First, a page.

Tuesday, May 10, 2011

Ireland Gets Schooled in International Affairs

One of the most interesting revelations from the article by Dr. Doom (known to mere mortals as Morgan Kelly) in last Saturday's Irish Times was the role played by the United States in "torpedoing" (to use DD's phrase) a plan by the IMF to offer Ireland a bail-out on terms far less onerous than those subsequently secured under the actual ECB/IMF deal.

At first, I was shocked that Treasury Secretary Geithner could stab us in the back so ruthlessly - et tu Timmy? Sinking Ireland's recovery just because you don't like the idea of burning bondholders? Worried about the questions it might raise about your own government's policies?

My emotive gut-reaction was almost to engage in a bout of anti-Americanism - quite a change from a week earlier when I had been tempted to join in with the chants of "USA! USA! USA!" following the events in Abbotabad. I am, for an Irishman, a sufficient right-wing nutjob that America can do little wrong in my eyes. Which makes it all the more painful that the US has tag-teamed with the German's and Brussels to stamp all over us, and pin the poor investments of European bankers on the Irish taxpayer.

Of course, my initial teary-eyed whinging soon gave way to more sober realism - this is what nations, particularly powerful ones, do. They protect their interests. In fact, this is one reason why I admire the United States - it stands up for its interests, and pays heed to the international community only as a means to make to get its ends accomplished. When such international structures get in the way, they are ignored. The SEAL operation in Abbotabad was, at least as a violation of Pakistani sovereignty, illegal. But it was in America's best interests, so international law be damned. It might be brutal, but you have to admire the almost elegant pragmatism.

The problem with our politicians in Ireland is they actually believe this "international community" guff - they think the EU is a happy club of European nations that aims to treat all members equally, rather than a structure for the major European powers to exert their soft power. We have benefited greatly from membership of the European club - but Germany has also done well out of the Union. After all, where would Germany's export economy be now without the wider Eurozone to dampen down the inflationary pressures? How much would a Merc cost if it was manufactured in a Deutschmark economy. Similarly, at the 4th attempt (counting the Franco-Prussian War), Germany is now able to exert real political power throughout Europe, almost unopposed by any of the other formerly great European powers. And without the, eh, unpleasantness of the last few attempts.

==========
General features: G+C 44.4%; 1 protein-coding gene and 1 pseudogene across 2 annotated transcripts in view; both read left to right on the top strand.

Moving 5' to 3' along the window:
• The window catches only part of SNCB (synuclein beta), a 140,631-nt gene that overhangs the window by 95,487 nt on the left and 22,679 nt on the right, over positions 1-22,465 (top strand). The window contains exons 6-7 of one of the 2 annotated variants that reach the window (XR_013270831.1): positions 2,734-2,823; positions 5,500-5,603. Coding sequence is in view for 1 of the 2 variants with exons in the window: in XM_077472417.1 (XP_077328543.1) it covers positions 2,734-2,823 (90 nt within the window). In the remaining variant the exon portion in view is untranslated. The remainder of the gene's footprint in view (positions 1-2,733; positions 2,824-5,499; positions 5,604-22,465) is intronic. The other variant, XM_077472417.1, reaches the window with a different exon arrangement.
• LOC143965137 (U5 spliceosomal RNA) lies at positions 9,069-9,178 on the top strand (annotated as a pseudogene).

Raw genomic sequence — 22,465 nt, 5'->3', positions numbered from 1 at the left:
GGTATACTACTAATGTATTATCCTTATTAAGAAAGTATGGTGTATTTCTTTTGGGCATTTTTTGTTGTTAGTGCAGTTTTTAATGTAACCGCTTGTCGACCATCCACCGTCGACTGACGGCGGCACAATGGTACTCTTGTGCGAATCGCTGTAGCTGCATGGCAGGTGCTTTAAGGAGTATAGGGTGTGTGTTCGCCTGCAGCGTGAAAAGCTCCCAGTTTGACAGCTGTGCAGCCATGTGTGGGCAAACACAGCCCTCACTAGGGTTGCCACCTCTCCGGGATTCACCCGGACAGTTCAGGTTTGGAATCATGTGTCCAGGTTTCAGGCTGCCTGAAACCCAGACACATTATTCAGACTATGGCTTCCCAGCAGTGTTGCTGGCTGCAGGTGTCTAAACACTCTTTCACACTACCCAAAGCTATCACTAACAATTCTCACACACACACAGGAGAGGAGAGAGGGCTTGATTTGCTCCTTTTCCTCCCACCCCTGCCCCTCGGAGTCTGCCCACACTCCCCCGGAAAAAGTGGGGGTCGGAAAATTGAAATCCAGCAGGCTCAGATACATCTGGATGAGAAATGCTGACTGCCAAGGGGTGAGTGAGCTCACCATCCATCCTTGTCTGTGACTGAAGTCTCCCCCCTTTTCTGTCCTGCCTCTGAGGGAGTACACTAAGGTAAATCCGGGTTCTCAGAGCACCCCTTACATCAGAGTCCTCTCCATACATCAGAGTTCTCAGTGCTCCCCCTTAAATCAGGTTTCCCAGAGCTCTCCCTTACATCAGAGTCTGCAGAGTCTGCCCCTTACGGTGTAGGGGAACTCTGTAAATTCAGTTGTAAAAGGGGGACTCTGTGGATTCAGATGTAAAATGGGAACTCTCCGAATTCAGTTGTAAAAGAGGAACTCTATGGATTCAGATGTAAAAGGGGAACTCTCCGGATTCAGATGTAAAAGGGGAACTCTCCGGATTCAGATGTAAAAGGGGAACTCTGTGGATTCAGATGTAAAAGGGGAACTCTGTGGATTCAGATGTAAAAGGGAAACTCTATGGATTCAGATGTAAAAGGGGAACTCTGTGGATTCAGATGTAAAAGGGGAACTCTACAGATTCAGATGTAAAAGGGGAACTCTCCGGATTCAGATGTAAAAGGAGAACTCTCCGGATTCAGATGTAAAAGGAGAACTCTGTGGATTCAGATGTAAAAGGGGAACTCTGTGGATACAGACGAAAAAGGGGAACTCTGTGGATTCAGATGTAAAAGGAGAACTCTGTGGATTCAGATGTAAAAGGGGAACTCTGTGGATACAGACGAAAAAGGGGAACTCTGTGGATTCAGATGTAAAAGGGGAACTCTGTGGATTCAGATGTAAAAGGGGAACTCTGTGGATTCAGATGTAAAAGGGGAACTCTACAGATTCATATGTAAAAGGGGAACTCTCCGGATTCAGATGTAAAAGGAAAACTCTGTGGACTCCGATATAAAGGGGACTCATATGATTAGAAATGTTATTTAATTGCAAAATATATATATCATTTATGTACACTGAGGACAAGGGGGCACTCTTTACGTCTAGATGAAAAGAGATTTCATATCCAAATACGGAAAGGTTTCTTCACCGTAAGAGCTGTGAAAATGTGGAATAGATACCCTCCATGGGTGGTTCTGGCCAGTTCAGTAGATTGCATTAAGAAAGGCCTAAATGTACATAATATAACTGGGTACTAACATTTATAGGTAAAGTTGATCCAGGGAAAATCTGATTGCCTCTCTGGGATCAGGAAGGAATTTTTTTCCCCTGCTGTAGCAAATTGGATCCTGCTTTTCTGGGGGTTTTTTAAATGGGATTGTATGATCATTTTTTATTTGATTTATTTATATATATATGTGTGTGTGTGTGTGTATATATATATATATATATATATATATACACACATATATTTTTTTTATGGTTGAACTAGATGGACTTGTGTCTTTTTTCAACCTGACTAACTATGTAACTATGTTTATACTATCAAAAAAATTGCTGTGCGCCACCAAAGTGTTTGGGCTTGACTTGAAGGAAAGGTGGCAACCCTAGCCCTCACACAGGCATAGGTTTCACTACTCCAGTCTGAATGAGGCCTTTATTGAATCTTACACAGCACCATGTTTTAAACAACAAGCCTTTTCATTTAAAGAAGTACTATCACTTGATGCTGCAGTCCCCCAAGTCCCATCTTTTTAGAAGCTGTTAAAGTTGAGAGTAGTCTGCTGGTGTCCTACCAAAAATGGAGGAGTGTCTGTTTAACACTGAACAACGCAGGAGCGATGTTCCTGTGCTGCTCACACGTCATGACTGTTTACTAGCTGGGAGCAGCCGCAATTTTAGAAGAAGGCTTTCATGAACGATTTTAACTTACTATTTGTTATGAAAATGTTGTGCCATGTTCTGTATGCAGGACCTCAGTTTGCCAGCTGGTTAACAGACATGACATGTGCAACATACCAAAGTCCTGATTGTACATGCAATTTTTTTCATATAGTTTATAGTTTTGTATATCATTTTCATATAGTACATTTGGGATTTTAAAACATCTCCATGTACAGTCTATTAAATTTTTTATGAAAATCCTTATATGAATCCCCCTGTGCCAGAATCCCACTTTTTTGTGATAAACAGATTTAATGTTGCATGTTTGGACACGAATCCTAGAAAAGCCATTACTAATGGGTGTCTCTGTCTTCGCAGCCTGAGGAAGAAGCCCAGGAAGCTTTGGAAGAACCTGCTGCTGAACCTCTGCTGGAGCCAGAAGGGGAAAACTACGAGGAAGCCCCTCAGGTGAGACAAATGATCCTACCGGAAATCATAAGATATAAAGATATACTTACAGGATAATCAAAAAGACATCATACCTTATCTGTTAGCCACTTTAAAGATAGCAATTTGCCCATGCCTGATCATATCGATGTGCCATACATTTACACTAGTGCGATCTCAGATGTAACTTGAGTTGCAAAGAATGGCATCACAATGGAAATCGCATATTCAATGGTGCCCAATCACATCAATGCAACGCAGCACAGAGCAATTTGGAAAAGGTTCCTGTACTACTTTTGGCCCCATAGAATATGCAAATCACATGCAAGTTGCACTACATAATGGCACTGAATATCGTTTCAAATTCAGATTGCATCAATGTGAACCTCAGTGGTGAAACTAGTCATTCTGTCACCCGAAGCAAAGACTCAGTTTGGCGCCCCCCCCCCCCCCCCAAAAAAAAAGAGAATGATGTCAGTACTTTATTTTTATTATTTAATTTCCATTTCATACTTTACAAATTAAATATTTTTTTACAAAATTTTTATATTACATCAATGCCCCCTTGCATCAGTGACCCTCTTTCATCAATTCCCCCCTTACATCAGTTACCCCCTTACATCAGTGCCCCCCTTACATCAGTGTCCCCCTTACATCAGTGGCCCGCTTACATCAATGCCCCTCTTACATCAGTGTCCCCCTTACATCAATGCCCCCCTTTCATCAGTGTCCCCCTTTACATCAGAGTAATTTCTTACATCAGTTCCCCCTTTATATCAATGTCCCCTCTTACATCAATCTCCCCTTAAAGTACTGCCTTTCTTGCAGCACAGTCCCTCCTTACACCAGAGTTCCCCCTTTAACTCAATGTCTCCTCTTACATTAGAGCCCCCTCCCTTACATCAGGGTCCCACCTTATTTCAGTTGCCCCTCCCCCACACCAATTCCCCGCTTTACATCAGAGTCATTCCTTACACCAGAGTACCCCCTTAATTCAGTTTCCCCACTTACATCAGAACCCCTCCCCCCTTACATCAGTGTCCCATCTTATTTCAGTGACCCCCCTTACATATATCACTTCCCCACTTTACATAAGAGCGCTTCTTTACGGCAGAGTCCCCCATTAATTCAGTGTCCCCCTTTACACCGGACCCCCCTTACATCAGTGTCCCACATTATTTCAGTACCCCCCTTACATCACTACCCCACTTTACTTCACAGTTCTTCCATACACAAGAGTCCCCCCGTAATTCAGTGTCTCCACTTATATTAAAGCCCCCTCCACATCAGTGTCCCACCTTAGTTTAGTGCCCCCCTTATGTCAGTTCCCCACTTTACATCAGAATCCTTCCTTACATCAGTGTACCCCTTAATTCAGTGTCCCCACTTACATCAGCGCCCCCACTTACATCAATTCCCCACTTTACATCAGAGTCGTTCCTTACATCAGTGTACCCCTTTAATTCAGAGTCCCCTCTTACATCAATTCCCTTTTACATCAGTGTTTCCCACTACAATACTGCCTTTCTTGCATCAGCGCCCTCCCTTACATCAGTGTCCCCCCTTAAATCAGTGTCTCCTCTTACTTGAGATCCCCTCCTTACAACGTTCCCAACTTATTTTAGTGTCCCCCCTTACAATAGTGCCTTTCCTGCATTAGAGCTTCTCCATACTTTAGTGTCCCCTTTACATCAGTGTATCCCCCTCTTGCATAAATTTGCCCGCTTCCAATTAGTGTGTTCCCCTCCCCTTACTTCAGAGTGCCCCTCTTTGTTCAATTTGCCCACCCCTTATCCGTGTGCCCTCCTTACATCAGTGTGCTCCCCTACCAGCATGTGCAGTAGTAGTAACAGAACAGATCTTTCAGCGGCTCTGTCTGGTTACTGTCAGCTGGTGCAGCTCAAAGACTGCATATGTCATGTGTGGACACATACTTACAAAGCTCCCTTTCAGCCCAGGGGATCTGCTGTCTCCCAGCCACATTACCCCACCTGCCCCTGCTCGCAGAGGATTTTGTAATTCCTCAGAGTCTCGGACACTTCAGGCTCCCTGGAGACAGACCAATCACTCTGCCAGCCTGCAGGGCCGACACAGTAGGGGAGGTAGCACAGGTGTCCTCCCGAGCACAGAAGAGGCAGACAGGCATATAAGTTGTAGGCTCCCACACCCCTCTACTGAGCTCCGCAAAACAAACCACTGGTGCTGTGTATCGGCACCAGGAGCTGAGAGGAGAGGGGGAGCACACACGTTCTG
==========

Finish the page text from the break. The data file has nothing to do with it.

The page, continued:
Germany is a big country, and big countries like to exert influence; there is nothing inherently wrong with that. The injustice lies in the fact that our political elite feel that there is some moral onus on them to meekly accept this influence. Today, we are witnessing the massive price Ireland has paid for missing out on the Second World War (admittedly, there would have been some downsides to taking part!). Nations of similar size and political weight to us, such as Denmark, Finland and the Netherlands, didn't get to skip the whole "apocalypse made real" thing between 1939 and 1945 - they had to deal with a war, not just an "Emergency". As such, they know that sovereignty and independence are precious, but also fragile. They know that a nation can be here today and Anschlussed tomorrow. What's more, they understand that if you engage in messy governance, wink at corruption, or ignore systemic economic problems, you are increasing the risk that you will lose your say over your own country. Great powers are always looking to gobble up more territories, and will add you to their empire/sphere of influence/bloc or whatever they're calling it these days, if you present them with an opportunity.

But in Ireland, our leaders don't see that. They think the Finns are listening to Timo Soini because of anti-immigrant sentiment. They assume the Danes stayed out of the Euro because of small-minded obstinancy. They think the Dutch Finance Minister is backing Ireland's low, low corporation tax because the Dutch are just nice guys. The simple fact is the Finns don't want to pay for a Euro bailout, and voted accordingly; the Danes realised that their "small, open economy" would be derailed by a common currency, and the Dutch are thinking "hang on, if the Irish aren't allowed set their own taxes, how long till we start getting told how to run the show here?". These countries take their national interests, their sovereignty as states, seriously, because not that long ago they were nearly wiped out. In Ireland, meanwhile, the great and the good want to keep Europe happy, on the off-chance they might be made EU Commissioner for Science and Innovation.

C'mon guys - whip out a copy of "the Prince", learn to bluff, and go give Brussels the "Blazing Saddles" defence. We are going to suffer economic Armageddon regardless - let's see what happens if we play the Big Boys (and Big Girls, Angela) at their own game. Threaten to visit financial hellfire on their heads, and see if they are worthy of the status of "Great Power". Otherwise, get use to being relegated from "national leaders" to "provincial politicians". If you want to lead a nation, get to know how the real world beyond our island actually works.

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